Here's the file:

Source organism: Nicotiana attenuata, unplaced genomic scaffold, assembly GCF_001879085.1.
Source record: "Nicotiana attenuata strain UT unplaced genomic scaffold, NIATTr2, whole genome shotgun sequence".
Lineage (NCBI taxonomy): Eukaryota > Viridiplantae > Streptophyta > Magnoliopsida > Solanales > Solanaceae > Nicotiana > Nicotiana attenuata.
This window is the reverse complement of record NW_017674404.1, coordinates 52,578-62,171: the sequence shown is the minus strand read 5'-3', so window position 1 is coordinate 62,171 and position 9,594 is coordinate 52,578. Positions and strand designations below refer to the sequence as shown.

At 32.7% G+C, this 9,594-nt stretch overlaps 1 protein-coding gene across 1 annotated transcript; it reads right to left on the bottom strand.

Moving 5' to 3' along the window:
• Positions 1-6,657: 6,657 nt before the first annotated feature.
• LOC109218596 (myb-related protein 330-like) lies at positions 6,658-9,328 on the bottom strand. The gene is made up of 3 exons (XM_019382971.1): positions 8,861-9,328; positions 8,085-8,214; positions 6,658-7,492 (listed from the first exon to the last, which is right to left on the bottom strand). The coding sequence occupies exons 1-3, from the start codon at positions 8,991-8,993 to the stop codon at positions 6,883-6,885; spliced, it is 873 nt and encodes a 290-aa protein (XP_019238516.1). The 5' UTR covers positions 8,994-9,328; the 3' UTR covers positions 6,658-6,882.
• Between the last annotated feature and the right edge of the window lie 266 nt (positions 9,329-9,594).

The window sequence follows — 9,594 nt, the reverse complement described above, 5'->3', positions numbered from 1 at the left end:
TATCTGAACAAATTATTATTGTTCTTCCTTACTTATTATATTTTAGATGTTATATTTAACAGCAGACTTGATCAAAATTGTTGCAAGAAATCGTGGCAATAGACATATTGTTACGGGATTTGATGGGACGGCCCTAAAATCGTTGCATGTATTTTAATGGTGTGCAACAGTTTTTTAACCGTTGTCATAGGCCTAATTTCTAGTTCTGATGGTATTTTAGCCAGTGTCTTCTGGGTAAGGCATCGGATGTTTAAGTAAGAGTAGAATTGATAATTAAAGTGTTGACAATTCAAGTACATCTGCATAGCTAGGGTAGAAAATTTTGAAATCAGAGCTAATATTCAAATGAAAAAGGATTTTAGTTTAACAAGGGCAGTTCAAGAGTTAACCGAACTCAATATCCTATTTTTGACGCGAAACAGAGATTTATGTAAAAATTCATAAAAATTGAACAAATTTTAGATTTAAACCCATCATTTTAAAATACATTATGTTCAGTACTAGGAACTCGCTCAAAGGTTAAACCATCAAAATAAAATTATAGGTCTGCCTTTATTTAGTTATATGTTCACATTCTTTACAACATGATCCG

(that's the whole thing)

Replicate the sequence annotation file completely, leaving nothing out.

Source organism: Nicotiana attenuata, unplaced genomic scaffold, assembly GCF_001879085.1.
Source record: "Nicotiana attenuata strain UT unplaced genomic scaffold, NIATTr2, whole genome shotgun sequence".
Lineage (NCBI taxonomy): Eukaryota > Viridiplantae > Streptophyta > Magnoliopsida > Solanales > Solanaceae > Nicotiana > Nicotiana attenuata.
This window is the reverse complement of record NW_017674404.1, coordinates 52,578-62,171: the sequence shown is the minus strand read 5'-3', so window position 1 is coordinate 62,171 and position 9,594 is coordinate 52,578. Positions and strand designations below refer to the sequence as shown.

At 32.7% G+C, this 9,594-nt stretch overlaps 1 protein-coding gene across 1 annotated transcript; it reads right to left on the bottom strand.

Moving 5' to 3' along the window:
• Positions 1-6,657: 6,657 nt before the first annotated feature.
• LOC109218596 (myb-related protein 330-like) lies at positions 6,658-9,328 on the bottom strand. The gene is made up of 3 exons (XM_019382971.1): positions 8,861-9,328; positions 8,085-8,214; positions 6,658-7,492 (listed from the first exon to the last, which is right to left on the bottom strand). The coding sequence occupies exons 1-3, from the start codon at positions 8,991-8,993 to the stop codon at positions 6,883-6,885; spliced, it is 873 nt and encodes a 290-aa protein (XP_019238516.1). The 5' UTR covers positions 8,994-9,328; the 3' UTR covers positions 6,658-6,882.
• Between the last annotated feature and the right edge of the window lie 266 nt (positions 9,329-9,594).

The window sequence follows — 9,594 nt, the reverse complement described above, 5'->3', positions numbered from 1 at the left end:
TATCTGAACAAATTATTATTGTTCTTCCTTACTTATTATATTTTAGATGTTATATTTAACAGCAGACTTGATCAAAATTGTTGCAAGAAATCGTGGCAATAGACATATTGTTACGGGATTTGATGGGACGGCCCTAAAATCGTTGCATGTATTTTAATGGTGTGCAACAGTTTTTTAACCGTTGTCATAGGCCTAATTTCTAGTTCTGATGGTATTTTAGCCAGTGTCTTCTGGGTAAGGCATCGGATGTTTAAGTAAGAGTAGAATTGATAATTAAAGTGTTGACAATTCAAGTACATCTGCATAGCTAGGGTAGAAAATTTTGAAATCAGAGCTAATATTCAAATGAAAAAGGATTTTAGTTTAACAAGGGCAGTTCAAGAGTTAACCGAACTCAATATCCTATTTTTGACGCGAAACAGAGATTTATGTAAAAATTCATAAAAATTGAACAAATTTTAGATTTAAACCCATCATTTTAAAATACATTATGTTCAGTACTAGGAACTCGCTCAAAGGTTAAACCATCAAAATAAAATTATAGGTCTGCCTTTATTTAGTTATATGTTCACATTCTTTACAACATGATCCG